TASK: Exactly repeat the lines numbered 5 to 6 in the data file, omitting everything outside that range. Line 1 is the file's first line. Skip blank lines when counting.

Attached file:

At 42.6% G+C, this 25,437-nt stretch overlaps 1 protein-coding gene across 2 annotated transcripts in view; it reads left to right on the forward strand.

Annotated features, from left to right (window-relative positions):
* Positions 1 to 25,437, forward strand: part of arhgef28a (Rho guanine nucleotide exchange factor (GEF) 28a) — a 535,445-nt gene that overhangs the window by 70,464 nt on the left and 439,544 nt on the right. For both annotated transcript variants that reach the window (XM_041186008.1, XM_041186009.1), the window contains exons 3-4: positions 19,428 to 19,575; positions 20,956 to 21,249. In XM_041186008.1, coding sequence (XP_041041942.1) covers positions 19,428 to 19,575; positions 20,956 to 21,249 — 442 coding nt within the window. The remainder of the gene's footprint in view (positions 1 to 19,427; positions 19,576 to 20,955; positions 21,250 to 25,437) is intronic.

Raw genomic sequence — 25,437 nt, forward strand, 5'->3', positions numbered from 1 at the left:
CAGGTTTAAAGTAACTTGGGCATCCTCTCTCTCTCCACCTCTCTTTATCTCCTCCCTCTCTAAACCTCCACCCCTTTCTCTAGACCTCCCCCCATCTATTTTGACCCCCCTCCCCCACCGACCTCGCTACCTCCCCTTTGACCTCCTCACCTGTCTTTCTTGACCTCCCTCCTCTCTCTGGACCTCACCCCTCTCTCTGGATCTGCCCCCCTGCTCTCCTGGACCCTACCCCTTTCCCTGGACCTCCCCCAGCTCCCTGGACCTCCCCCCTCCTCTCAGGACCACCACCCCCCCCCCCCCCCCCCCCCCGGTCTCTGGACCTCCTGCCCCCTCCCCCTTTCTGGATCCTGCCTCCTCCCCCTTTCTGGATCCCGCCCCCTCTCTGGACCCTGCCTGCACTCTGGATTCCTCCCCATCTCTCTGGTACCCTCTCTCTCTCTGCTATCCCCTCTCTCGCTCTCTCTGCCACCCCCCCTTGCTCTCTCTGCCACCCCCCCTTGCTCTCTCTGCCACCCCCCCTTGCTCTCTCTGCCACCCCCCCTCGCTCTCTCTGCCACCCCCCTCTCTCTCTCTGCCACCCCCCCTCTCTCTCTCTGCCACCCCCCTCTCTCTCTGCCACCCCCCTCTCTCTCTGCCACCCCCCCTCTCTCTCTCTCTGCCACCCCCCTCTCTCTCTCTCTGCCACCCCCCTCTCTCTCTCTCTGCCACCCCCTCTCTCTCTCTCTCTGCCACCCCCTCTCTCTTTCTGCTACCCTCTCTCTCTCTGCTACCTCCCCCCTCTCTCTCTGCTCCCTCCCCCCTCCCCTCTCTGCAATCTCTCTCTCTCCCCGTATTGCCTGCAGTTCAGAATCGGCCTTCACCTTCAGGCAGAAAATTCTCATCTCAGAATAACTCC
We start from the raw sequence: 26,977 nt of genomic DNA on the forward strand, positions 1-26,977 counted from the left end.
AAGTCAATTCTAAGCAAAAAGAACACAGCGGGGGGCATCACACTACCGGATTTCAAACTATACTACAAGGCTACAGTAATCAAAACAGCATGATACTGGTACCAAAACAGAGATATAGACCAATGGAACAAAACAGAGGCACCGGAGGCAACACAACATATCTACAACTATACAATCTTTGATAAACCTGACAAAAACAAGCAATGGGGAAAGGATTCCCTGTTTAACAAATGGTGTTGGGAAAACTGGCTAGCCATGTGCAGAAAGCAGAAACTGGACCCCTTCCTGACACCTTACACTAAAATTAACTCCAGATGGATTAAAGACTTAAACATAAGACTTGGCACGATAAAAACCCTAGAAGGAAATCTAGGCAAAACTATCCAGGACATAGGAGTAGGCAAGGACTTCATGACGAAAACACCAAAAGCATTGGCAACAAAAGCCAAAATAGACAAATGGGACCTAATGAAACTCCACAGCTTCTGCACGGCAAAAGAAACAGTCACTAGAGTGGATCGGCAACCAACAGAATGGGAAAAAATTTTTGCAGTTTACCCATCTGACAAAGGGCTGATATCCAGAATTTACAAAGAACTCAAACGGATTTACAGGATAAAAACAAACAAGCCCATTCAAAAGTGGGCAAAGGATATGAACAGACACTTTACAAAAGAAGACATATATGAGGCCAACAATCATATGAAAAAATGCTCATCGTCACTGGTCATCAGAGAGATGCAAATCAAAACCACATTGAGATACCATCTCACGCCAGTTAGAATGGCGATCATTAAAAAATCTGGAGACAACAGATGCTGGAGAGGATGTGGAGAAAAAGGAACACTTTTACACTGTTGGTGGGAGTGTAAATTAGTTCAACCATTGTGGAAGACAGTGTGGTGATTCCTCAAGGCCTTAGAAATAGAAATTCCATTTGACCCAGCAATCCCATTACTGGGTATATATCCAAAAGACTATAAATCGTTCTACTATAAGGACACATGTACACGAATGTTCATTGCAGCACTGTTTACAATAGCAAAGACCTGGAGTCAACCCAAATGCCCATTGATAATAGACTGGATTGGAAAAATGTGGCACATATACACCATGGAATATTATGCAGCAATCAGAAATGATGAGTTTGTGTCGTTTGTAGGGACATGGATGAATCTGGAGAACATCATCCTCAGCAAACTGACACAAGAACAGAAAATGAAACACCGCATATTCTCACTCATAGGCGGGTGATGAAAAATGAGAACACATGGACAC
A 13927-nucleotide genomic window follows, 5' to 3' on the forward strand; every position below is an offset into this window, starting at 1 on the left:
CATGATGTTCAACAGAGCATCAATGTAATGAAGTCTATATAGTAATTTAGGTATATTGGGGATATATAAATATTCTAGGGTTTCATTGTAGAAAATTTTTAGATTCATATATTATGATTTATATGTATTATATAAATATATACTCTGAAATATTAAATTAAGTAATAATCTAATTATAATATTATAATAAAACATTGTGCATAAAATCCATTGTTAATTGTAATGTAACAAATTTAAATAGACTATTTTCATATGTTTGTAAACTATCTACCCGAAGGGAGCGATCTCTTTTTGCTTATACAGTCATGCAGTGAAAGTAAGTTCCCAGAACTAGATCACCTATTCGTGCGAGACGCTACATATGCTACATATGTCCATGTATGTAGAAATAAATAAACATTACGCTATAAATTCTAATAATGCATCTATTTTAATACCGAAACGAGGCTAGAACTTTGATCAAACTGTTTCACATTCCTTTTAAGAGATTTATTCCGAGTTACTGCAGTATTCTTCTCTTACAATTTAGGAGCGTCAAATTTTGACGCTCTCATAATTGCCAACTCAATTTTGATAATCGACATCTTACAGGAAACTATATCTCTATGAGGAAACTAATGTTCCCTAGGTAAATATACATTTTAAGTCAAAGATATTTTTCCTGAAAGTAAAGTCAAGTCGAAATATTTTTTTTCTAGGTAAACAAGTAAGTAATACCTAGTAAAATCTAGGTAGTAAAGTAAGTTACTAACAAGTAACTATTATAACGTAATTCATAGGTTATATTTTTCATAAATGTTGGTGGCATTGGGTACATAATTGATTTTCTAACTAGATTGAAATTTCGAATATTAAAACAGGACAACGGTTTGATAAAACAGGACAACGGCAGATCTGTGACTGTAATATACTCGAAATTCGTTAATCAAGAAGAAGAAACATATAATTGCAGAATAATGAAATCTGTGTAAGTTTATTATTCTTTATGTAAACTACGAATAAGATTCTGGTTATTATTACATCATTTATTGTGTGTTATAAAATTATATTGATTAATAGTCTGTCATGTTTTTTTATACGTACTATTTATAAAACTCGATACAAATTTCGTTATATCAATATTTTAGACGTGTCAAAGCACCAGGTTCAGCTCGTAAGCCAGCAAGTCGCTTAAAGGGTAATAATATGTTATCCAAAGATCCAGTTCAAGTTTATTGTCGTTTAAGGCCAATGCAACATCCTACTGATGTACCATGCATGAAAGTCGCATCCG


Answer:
CAGGTTTAAAGTAACTTGGGCATCCTCTCTCTCTCCACCTCTCTTTATCTCCTCCCTCTCTAAACCTCCACCCCTTTCTCTAGACCTCCCCCCATCTATTTTGACCCCCCTCCCCCACCGACCTCGCTACCTCCCCTTTGACCTCCTCACCTGTCTTTCTTGACCTCCCTCCTCTCTCTGGACCTCACCCCTCTCTCTGGATCTGCCCCCCTGCTCTCCTGGACCCTACCCCTTTCCCTGGACCTCCCCCAGCTCCCTGGACCTCCCCCCTCCTCTCAGGACCACCACCCCCCCCCCCCCCCCCCCCCCGGTCTCTGGACCTCCTGCCCCCTCCCCCTTTCTGGATCCTGCCTCCTCCCCCTTTCTGGATCCCGCCCCCTCTCTGGACCCTGCCTGCACTCTGGATTCCTCCCCATCTCTCTGGTACCCTCTCTCTCTCTGCTATCCCCTCTCTCGCTCTCTCTGCCACCCCCCCTTGCTCTCTCTGCCACCCCCCCTTGCTCTCTCTGCCACCCCCCCTTGCTCTCTCTGCCACCCCCCCTCGCTCTCTCTGCCACCCCCCTCTCTCTCTCTGCCACCCCCCCTCTCTCTCTCTGCCACCCCCCTCTCTCTCTGCCACCCCCCTCTCTCTCTGCCACCCCCCCTCTCTCTCTCTCTGCCACCCCCCTCTCTCTCTCTCTGCCACCCCCCTCTCTCTCTCTCTGCCACCCCCTCTCTCTCTCTCTCTGCCACCCCCTCTCTCTTTCTGCTACCCTCTCTCTCTCTGCTACCTCCCCCCTCTCTCTCTGCTCCCTCCCCCCTCCCCTCTCTGCAATCTCTCTCTCTCCCCGTATTGCCTGCAGTTCAGAATCGGCCTTCACCTTCAGGCAGAAAATTCTCATCTCAGAATAACTCC
We start from the raw sequence: 26,977 nt of genomic DNA on the forward strand, positions 1-26,977 counted from the left end.